The real treat of the 'Canadian' can be found in the carriage behind me. On the long distance Amtrak trains I've ridden on this trip, you'll always find a 'Sightseer Lounge' car. These have extra large windows in the side, and smaller windows that curl up and over you into the roof along the length of either side of the car. While VIA Rail don't have any Sightseer Lounges, they do have a large fleet of 'Skyline' cars.
The Skyline cars are also original nineteen-fifties coaches that have been re-built and re-fitted to satisfy demanding tourists. While most cars are single level, the centre section of the Skyline is split level, with a lounge or cafe at each end, and a small staircase leading up to a viewing deck in the middle of the car. Although it's much smaller and sometimes more crowded than an Amtrak lounge, because the viewing deck is raised up above the roof of the car, you get to look forwards and backwards. We're not quite in the busy summer season yet, so it's not looking to get too busy, but I still head upstairs to sneak a peak at the suburbs of Vancouver as they slip away behind us. Right now it's not to busy up here, but that will no doubt change as we reach the mountains. There are a few people up here enjoying the evening sun (through the tinted windows and under the ever enthusiastic air conditioning) or taking photographs. During my trip I see a handful of train spotters using video cameras to record the rare forward facing view. Just a few cars in front of us, we can see our two diesel locomotives, puffing black smoke into the sky every time we accelerate. It certainly brings out the child in me... not quite like being an engine driver, but close enough. I collapse in a comfy seat and watch the head of our train forge our path out of Vancouver, passing green signals that somehow know to turn red once the front of the train has passed.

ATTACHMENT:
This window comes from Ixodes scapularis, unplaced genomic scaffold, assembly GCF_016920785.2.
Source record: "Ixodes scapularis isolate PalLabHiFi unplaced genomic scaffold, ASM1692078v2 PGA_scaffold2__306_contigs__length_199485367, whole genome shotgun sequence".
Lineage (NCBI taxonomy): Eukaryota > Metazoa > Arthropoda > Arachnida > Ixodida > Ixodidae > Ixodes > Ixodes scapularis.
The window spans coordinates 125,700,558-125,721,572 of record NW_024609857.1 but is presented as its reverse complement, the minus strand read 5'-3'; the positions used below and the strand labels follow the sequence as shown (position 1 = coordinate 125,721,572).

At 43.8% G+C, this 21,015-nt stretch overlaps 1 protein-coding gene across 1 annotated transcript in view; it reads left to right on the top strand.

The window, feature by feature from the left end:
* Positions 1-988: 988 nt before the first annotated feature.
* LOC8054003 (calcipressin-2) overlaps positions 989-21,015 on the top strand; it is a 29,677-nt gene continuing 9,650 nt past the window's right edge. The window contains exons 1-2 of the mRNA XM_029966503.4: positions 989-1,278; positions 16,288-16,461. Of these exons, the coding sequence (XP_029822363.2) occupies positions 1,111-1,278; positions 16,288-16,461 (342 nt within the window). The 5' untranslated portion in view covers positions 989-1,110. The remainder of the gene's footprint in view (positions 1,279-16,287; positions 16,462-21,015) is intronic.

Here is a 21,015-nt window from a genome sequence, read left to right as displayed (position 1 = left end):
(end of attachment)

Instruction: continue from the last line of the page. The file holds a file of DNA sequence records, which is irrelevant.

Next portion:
This Skyline car is one of three in the train, not including the streamlined Park car at the very end of the train, which has it's own domed viewing deck. They're scattered through the train, with one usually every four or five coaches. Ours is just for coach passengers; the others are for the sleeper passengers in the adjacent carraiges.
From time to time the train turns into a sharp curve, and our gleaming silver tail stretches out behind us. Craning my neck, I fail each time to count how many coaches there are.